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02/04/2005 Archived Entry: "The new retirement scam"

Wendy's blog entry about the Bush Social Security plan prompted my curiosity. Is the proposed deal as shady as it sounds? So I took some time to wade through the lengthy background briefing to see if it offered more detail.

On the subject of "benefit offset", it doesn't appear that the feds will take the first 3%, or anything above 3%. What they seem to be saying is, if your "personal account" earns more than 3%, then you're better off choosing that than staying in the traditional Social Security system.

The way that the election is put before the individual in a personal account structure of this type is that in return for the opportunity to get the benefits from the personal account, the person foregoes a certain amount of benefits from the traditional system.

Now, the way that election is structured, the person comes out ahead if their personal account exceeds a 3 percent real rate of return, which is the rate of return that the trust fund bonds receive. So, basically, the net effect on an individual's benefits would be zero if his personal account earned a 3 percent real rate of return. To the extent that his personal account gets a higher rate of return, his net benefit would increase as a consequence of making that decision.

Now this sounds like, if you open a personal account, you also continue to receive normal Social Security benefits, but those benefits are reduced by an amount corresponding to a 3% rate of return on your personal account. How they're going to calculate that is an unexplained mystery. Will they compute how much your investments would have earned at 3%, and subtract that "gain" from your personal account before paying your benefits?

(I notice they're perpetuating the fiction that there is a Social Security "trust fund" whose bonds pay 3%. Is there anyone who isn't aware that SS is a pay-as-you go system, and your SS contributions are "loaned" to the federal government?)

Speaking of gains...the "senior administration official" evaded a question about whether capital gains tax will be payable on these personal accounts.

what we have been assuming in all of our modeling runs is that the taxation of Social Security benefits, whether from the traditional system or from the personal account system, would not change. But that's, obviously, that's a policy decision that extends beyond the 10 years that we're looking at right now.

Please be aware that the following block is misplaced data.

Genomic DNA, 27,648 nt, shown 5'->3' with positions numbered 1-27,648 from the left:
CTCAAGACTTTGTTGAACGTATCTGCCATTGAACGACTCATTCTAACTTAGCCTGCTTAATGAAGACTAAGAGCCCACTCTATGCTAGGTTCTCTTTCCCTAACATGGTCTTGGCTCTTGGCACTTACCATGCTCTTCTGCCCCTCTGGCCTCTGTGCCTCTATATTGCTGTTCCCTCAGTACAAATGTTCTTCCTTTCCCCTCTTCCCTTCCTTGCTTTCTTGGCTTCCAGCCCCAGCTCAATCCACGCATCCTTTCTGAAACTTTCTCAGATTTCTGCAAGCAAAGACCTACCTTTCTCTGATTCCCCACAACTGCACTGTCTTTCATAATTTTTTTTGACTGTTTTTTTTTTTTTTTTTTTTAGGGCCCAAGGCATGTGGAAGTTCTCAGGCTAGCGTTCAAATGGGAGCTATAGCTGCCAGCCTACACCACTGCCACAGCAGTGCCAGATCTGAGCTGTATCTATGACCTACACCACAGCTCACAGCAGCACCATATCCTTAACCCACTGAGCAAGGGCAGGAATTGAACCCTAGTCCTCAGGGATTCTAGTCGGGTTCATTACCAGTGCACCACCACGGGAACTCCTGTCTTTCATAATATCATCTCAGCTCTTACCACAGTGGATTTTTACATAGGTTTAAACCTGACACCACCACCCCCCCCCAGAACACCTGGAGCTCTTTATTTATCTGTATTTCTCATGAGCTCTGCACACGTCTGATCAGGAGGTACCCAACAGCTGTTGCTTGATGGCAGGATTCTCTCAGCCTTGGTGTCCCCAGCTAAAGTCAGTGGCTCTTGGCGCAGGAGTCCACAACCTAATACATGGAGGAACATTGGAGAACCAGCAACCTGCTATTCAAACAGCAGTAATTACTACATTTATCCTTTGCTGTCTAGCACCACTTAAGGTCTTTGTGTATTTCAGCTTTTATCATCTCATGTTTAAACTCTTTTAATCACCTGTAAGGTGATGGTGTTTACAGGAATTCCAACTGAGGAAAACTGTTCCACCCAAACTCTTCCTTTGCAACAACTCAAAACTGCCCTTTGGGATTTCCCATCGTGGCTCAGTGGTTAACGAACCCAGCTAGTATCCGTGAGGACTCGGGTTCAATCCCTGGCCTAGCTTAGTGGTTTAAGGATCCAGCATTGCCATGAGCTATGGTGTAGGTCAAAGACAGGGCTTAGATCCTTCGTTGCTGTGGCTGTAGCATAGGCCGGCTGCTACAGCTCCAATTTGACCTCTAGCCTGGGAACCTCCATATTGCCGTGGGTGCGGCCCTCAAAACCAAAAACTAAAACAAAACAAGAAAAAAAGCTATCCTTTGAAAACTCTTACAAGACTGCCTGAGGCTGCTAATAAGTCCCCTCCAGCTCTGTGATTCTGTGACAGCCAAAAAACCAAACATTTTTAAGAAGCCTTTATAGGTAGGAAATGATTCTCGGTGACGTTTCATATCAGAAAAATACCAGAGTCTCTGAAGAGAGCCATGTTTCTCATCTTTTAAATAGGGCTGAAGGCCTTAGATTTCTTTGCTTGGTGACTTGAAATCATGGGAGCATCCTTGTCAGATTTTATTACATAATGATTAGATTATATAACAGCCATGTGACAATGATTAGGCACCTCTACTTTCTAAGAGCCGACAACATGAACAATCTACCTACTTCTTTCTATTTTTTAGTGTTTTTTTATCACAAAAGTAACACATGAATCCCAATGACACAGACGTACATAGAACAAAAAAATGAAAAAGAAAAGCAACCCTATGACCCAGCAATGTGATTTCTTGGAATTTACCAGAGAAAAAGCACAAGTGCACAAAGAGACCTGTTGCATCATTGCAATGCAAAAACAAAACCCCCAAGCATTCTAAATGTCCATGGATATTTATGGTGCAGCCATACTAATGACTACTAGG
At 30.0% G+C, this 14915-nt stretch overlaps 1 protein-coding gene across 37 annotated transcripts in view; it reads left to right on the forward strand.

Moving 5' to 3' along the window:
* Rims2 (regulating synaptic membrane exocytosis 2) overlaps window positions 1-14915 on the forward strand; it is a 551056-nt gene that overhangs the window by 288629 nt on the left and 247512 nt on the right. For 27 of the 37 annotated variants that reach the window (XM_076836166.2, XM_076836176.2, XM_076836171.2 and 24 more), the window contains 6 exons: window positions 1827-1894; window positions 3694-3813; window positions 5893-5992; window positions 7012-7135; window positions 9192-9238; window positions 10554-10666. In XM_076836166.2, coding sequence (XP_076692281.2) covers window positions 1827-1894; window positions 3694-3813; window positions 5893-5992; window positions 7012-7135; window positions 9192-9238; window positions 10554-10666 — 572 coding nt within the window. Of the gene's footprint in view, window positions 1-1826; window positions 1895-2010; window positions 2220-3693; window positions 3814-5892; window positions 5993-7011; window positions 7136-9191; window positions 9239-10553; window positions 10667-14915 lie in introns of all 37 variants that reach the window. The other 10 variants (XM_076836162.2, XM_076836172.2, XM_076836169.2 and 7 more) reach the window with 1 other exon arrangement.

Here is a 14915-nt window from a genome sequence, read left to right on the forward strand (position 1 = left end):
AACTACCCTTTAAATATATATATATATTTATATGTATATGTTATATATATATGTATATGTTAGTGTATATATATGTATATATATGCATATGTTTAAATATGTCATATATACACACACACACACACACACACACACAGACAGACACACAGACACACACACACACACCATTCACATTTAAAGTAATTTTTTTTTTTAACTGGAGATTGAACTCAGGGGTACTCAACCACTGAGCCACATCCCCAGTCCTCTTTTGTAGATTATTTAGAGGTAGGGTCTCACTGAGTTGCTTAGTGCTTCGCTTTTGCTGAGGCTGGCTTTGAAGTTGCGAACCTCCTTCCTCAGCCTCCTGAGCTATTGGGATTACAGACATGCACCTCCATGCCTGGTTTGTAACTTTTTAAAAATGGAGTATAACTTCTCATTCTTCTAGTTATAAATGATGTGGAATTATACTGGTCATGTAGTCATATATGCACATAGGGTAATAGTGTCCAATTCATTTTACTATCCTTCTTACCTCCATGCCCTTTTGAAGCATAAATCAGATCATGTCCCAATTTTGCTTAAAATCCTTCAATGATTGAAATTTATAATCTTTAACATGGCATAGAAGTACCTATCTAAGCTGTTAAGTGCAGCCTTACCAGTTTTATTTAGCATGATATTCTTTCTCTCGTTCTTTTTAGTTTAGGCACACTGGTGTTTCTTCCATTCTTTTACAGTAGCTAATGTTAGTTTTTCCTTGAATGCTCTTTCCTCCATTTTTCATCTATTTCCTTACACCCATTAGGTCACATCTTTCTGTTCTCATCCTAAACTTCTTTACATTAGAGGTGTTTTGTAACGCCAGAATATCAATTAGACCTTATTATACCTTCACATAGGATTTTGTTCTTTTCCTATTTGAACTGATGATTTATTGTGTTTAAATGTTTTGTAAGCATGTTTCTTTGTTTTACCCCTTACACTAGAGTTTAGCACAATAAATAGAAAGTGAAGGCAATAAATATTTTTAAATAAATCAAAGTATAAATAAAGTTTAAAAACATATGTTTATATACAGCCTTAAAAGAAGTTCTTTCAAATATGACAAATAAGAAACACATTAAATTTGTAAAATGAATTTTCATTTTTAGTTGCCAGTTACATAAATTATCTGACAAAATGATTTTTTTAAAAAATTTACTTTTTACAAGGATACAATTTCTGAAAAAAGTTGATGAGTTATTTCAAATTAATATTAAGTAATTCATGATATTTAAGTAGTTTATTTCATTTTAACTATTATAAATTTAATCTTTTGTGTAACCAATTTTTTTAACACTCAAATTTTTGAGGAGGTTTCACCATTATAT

That "would not change" dodges the question: will these accounts be taxed as Social Security benefits, or as investment accounts, under the current rules? And of course he leaves an out for the Administration to change the rules later.

One thing is abundantly clear: you won't own your account. You won't be able to take money out of your account freely, or borrow against it. If your investment has grown to the point where it can pay you an (unspecified) monthly benefit, and have some cash left over, then you are permitted to withdraw that excess cash only.

The limitation that we're putting is basically on those who have a total amount of money beyond that, so that they cannot, by spending down the personal account, place themselves into poverty as a consequence.

Obviously, if the overall benefit were below the poverty level, they would basically have to annuitize all of it and take it all as a monthly stream of benefits.

The implication here (and elsewhere in the briefing) is that at retirement, the feds will convert your investment account into an annuity sufficient to pay your benefits until you die, and the rest is yours, to reinvest or to leave as an inheritance. But if you die early, the feds -- not your heirs -- will keep any leftovers out of that annuity:

Q: But at death, what happens to the annuity? Does it go to the federal government?

SENIOR ADMINISTRATION OFFICIAL: The annuity part would not come back, obviously, but the rest could be inherited.

Remember, it's the feds offering the annuity, not an insurance company. Now all the feds have to do is play games with their actuarial esimates -- say, by "budgeting" for a lifespan of 100 years, in the name of being "conservative," of course -- to ensure that there will be a tidy pool of cash left over as people die.

Every aspect of this scheme will be operated, controlled, and regulated by the federal government, and there's no end to the ways the numbers can be jiggered to incomprehensibly pilfer money from the participants. There's also no limit on what changes they may unilaterally impose in the future -- unlike an insurance company or investment fund, the feds are not bound by contract or by fraud statutes. Say this much for Social Security: it's obviously a racket, apparent to anyone with a high-school education. This new racket may require an advanced degree in forensic accounting to untangle.


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